U.S. cruise missiles pound Syrian airbase in retaliation for deadly chemical attack

Last Updated Apr 7, 2017 1:32 AM EDT

The United States attacked a Syrian airfield with nearly 60 cruise missiles Thursday night as a response to a chemical weapons attack it blamed on President Bashar al-Assad, CBS News has confirmed.

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A U.S. official said the site, called Shayrat, was associated with the Syrian regime’s chemical weapons program and was directly linked to the horrific attack on Tuesday. The airfield is located about 50 miles south of the village where 80 civilians died.

The official said that the U.S. assesses with a high degree of confidence that the chemical weapons attack was launched from the site by air assets under the command of the Assad regime.

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Aerial view of Shayrat airfield in Syria.

U.S. Department of Defense

“It craters the air base runway from use for some time in the future,” Christopher Harmer, a senior naval analyst at the Middle East Security Project, told CBSN.

The attack was launched from war ships stationed in the eastern Mediterranean Sea and targeted hangars and fuel storage facilities.

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The Pentagon released images and video Thursday which showed the USS Ross fire cruise missiles.

They were aimed at aircraft, shelters, petroleum and logistics storage areas, ammo bunkers, radars (air defense and air traffic control) and air defenses, according to the Pentagon.

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USS Ross (DDG 71) fires a tomahawk land attack missile April 7, 2017.

MC3 (SW) Robert S. Price

There is a 99 percent reliability rate with the cruise missiles, which hit targets within 1 meter.

Each cruise missile carries a 1,000-pound warhead. So nearly 60 cruise missiles going off in 60 seconds amounts to 60,000 pounds of explosives in the space of 60 seconds.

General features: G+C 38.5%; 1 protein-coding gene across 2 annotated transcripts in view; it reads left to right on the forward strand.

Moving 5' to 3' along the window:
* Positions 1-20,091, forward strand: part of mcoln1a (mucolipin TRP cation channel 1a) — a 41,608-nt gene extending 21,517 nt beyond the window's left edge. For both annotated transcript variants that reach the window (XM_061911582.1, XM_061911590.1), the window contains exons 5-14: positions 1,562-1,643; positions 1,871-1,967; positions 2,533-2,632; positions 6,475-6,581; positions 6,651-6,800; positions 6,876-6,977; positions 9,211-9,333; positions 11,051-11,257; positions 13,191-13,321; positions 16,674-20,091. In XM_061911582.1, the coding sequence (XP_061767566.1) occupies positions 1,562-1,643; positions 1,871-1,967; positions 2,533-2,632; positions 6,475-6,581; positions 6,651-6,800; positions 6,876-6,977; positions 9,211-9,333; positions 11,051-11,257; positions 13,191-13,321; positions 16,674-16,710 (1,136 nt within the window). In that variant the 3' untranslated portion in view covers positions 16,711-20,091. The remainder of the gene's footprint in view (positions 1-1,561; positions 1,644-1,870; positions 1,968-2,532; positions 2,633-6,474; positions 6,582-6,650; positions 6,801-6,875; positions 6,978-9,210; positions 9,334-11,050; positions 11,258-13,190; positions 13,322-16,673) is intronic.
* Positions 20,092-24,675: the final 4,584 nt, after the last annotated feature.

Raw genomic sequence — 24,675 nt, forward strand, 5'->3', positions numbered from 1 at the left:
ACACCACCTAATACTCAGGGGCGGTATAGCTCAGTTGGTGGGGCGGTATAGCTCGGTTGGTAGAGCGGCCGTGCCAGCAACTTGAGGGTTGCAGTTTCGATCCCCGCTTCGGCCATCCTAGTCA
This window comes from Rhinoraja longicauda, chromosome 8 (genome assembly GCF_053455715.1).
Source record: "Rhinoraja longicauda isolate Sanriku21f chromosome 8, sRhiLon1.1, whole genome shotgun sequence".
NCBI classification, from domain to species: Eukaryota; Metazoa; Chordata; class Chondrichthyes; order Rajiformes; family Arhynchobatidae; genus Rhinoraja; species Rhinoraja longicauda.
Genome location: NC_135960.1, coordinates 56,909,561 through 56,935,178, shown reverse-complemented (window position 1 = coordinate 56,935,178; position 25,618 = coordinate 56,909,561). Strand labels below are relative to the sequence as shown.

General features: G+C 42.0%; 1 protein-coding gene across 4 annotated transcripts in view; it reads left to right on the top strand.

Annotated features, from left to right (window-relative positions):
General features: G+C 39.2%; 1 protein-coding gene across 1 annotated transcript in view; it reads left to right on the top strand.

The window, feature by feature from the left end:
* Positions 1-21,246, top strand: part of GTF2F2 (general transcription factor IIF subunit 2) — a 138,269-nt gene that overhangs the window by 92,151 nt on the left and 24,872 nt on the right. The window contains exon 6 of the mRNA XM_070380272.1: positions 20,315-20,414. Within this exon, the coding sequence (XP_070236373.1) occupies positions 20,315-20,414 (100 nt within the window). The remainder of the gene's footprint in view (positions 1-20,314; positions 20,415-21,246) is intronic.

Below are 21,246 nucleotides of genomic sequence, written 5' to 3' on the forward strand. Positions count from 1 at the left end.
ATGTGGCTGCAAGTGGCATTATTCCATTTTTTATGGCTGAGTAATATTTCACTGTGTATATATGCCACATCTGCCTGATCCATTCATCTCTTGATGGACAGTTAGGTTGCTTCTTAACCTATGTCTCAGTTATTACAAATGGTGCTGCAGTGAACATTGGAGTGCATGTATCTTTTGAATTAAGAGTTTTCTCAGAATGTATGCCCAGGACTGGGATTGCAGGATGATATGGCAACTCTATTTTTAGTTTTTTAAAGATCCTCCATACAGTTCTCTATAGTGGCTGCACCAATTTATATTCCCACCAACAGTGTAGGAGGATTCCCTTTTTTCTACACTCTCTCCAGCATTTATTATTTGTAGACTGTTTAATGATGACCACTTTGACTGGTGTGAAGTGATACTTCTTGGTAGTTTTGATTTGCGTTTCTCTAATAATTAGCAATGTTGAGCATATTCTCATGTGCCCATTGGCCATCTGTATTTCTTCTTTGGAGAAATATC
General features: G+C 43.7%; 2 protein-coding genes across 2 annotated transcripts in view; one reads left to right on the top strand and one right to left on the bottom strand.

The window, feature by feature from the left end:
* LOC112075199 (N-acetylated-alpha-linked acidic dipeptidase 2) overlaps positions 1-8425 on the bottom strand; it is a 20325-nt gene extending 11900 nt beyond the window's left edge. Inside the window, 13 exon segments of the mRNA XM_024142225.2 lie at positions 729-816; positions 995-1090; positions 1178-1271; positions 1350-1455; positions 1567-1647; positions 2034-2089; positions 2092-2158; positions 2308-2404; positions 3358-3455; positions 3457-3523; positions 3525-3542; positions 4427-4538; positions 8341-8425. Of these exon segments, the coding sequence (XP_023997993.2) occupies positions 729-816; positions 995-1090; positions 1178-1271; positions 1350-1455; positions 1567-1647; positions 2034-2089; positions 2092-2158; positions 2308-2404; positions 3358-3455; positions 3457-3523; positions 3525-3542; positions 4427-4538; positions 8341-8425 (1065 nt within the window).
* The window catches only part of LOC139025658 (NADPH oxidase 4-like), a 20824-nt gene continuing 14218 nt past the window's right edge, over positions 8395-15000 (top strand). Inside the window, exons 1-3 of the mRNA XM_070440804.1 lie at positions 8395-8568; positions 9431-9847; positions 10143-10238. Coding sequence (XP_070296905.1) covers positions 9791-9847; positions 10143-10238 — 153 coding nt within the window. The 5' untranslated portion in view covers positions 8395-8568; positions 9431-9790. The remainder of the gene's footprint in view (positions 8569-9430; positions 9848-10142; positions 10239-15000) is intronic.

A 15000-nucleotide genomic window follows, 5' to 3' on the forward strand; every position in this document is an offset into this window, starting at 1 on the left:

USS Ross, an Arleigh Burke-class guided-missile destroyer, forward-deployed to Rota, Spain, conducted naval operations in the U.S. 6th Fleet area of operations in support of U.S. national security interests in Europe and Africa.

Pentagon spokesman Capt. Jeff Davis provided CBS News a statement with details on Thursday’s attack and why it targeted Shayrat.

In the graphic below, it shows the track of a Syrian plane taking off from Shayrat airfield on April 4, going over the village hit by the chemical attack, and returning to the base.

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The Pentagon released a graphic showing the track of a Syrian plane taking off from Shayrat airfield on April 4, going over the village hit by the chemical attack, and returning to the base.

U.S. Department of Defense

The Pentagon also released satellite photos showing the village on Feb. 21 with no craters and on April 6 with craters following the the chemical attack.

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The Pentagon released before-and-after satellite photos of Khan Sheikhoun, the village in Idlib province hit by a chemical weapons attack. The photo on the right, from April 6, shows a crater after the attack.

U.S. Department of Defense

The cruise missile strike occurred at 8:40 p.m. ET and 4:40 a.m. Syrian time.

The Pentagon says the U.S. took extraordinary measures to avoid civilian casualties and to comply with the Law of Armed Conflict. Every precaution was taken to execute Thursday’s strike with minimal risk to personnel at the airfield.

Russian forces were notified in advance of the strike, the Pentagon says, and confirms that it’s assessing the results of the strike. Initial indications are that the strike has severely damaged or destroyed Syrian aircraft and support infrastructure and equipment, reducing the Syrian government’s ability to deliver chemical weapons.

In a televised statement, President Trump said he authorized the airstrikes because “it is in the vital, national security interest of the United States to prevent and deter the use of deadly chemical weapons.”

“Assad choked out the lives of innocent men, women and children,” Mr. Trump said.

After Mr. Trump changed his position on Assad staying in power earlier Thursday, Secretary of State Rex Tillerson briefed him on military options in Syria. In an impromptu press conference, Tillerson said of Assad, “It will seem that there would be no role for him to govern the Syrian people.” When asked about a possibility of removing Assad, Tillerson replied “Those steps are underway.”

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CBS News

CBS News’ David Martin and Margaret Brennan contributed to this report.